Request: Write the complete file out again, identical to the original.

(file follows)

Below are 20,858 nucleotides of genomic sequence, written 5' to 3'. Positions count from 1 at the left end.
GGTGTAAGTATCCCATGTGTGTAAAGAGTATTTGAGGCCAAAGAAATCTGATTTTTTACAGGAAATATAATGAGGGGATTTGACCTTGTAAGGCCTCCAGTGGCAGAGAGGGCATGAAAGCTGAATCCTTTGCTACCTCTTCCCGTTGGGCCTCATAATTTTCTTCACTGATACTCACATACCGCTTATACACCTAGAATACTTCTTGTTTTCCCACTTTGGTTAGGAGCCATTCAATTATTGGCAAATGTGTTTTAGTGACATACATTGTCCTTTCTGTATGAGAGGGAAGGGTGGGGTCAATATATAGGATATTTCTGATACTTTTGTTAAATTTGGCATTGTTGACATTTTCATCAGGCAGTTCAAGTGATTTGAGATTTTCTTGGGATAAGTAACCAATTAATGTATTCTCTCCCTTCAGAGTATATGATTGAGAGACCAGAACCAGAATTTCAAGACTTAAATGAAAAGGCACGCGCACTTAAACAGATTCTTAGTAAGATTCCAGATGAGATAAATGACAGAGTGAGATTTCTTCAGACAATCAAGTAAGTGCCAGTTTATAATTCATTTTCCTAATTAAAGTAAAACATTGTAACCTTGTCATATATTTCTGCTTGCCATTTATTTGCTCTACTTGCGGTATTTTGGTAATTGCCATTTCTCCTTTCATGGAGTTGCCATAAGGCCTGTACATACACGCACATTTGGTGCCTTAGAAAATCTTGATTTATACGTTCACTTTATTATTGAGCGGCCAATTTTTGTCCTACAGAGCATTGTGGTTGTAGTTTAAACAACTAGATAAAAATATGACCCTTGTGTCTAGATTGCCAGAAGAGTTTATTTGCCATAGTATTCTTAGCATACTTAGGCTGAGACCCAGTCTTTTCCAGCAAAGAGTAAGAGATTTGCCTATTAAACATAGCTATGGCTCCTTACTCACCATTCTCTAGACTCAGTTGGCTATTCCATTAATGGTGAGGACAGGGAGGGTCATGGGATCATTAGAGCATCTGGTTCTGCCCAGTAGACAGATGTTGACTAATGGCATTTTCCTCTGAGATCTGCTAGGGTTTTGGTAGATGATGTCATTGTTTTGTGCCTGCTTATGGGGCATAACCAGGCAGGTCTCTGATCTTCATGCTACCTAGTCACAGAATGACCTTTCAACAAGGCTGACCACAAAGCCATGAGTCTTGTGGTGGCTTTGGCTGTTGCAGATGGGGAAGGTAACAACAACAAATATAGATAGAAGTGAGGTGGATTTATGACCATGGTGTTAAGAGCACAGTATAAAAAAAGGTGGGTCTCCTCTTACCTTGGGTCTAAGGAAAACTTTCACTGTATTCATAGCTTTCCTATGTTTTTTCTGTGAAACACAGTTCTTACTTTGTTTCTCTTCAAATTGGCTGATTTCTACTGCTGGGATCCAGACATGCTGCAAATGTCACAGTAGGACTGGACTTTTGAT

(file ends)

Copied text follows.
Below are 20,858 nucleotides of genomic sequence, written 5' to 3'. Positions count from 1 at the left end.
GGTGTAAGTATCCCATGTGTGTAAAGAGTATTTGAGGCCAAAGAAATCTGATTTTTTACAGGAAATATAATGAGGGGATTTGACCTTGTAAGGCCTCCAGTGGCAGAGAGGGCATGAAAGCTGAATCCTTTGCTACCTCTTCCCGTTGGGCCTCATAATTTTCTTCACTGATACTCACATACCGCTTATACACCTAGAATACTTCTTGTTTTCCCACTTTGGTTAGGAGCCATTCAATTATTGGCAAATGTGTTTTAGTGACATACATTGTCCTTTCTGTATGAGAGGGAAGGGTGGGGTCAATATATAGGATATTTCTGATACTTTTGTTAAATTTGGCATTGTTGACATTTTCATCAGGCAGTTCAAGTGATTTGAGATTTTCTTGGGATAAGTAACCAATTAATGTATTCTCTCCCTTCAGAGTATATGATTGAGAGACCAGAACCAGAATTTCAAGACTTAAATGAAAAGGCACGCGCACTTAAACAGATTCTTAGTAAGATTCCAGATGAGATAAATGACAGAGTGAGATTTCTTCAGACAATCAAGTAAGTGCCAGTTTATAATTCATTTTCCTAATTAAAGTAAAACATTGTAACCTTGTCATATATTTCTGCTTGCCATTTATTTGCTCTACTTGCGGTATTTTGGTAATTGCCATTTCTCCTTTCATGGAGTTGCCATAAGGCCTGTACATACACGCACATTTGGTGCCTTAGAAAATCTTGATTTATACGTTCACTTTATTATTGAGCGGCCAATTTTTGTCCTACAGAGCATTGTGGTTGTAGTTTAAACAACTAGATAAAAATATGACCCTTGTGTCTAGATTGCCAGAAGAGTTTATTTGCCATAGTATTCTTAGCATACTTAGGCTGAGACCCAGTCTTTTCCAGCAAAGAGTAAGAGATTTGCCTATTAAACATAGCTATGGCTCCTTACTCACCATTCTCTAGACTCAGTTGGCTATTCCATTAATGGTGAGGACAGGGAGGGTCATGGGATCATTAGAGCATCTGGTTCTGCCCAGTAGACAGATGTTGACTAATGGCATTTTCCTCTGAGATCTGCTAGGGTTTTGGTAGATGATGTCATTGTTTTGTGCCTGCTTATGGGGCATAACCAGGCAGGTCTCTGATCTTCATGCTACCTAGTCACAGAATGACCTTTCAACAAGGCTGACCACAAAGCCATGAGTCTTGTGGTGGCTTTGGCTGTTGCAGATGGGGAAGGTAACAACAACAAATATAGATAGAAGTGAGGTGGATTTATGACCATGGTGTTAAGAGCACAGTATAAAAAAAGGTGGGTCTCCTCTTACCTTGGGTCTAAGGAAAACTTTCACTGTATTCATAGCTTTCCTATGTTTTTTCTGTGAAACACAGTTCTTACTTTGTTTCTCTTCAAATTGGCTGATTTCTACTGCTGGGATCCAGACATGCTGCAAATGTCACAGTAGGACTGGACTTTTGAT